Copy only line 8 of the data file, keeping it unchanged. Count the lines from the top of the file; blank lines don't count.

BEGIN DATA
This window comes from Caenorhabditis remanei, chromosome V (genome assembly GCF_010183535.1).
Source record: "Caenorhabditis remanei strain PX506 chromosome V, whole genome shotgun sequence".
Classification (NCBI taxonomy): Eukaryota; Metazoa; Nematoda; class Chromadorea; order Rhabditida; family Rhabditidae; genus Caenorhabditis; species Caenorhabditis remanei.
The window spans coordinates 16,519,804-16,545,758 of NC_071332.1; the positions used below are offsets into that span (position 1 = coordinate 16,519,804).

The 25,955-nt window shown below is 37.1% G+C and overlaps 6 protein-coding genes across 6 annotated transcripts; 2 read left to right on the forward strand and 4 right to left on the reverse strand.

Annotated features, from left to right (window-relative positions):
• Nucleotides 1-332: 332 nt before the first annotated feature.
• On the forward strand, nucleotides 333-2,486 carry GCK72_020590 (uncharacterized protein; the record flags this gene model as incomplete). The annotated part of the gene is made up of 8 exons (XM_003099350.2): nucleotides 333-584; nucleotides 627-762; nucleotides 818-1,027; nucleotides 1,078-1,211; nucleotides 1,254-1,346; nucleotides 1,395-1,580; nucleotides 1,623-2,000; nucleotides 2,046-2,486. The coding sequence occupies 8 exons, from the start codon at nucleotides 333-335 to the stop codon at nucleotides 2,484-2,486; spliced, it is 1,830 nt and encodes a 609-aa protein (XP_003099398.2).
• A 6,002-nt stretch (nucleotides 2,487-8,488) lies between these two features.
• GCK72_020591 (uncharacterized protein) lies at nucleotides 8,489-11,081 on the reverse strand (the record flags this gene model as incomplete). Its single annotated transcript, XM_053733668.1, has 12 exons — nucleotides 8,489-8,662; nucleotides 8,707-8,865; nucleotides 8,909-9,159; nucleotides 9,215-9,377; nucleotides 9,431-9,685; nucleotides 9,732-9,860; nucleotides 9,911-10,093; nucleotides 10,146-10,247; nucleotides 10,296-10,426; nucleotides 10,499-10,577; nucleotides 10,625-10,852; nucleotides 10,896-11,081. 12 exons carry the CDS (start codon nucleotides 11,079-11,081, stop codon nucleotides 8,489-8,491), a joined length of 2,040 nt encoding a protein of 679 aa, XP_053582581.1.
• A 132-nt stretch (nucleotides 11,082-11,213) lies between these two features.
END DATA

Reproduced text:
• On the forward strand, nucleotides 333-2,486 carry GCK72_020590 (uncharacterized protein; the record flags this gene model as incomplete). The annotated part of the gene is made up of 8 exons (XM_003099350.2): nucleotides 333-584; nucleotides 627-762; nucleotides 818-1,027; nucleotides 1,078-1,211; nucleotides 1,254-1,346; nucleotides 1,395-1,580; nucleotides 1,623-2,000; nucleotides 2,046-2,486. The coding sequence occupies 8 exons, from the start codon at nucleotides 333-335 to the stop codon at nucleotides 2,484-2,486; spliced, it is 1,830 nt and encodes a 609-aa protein (XP_003099398.2).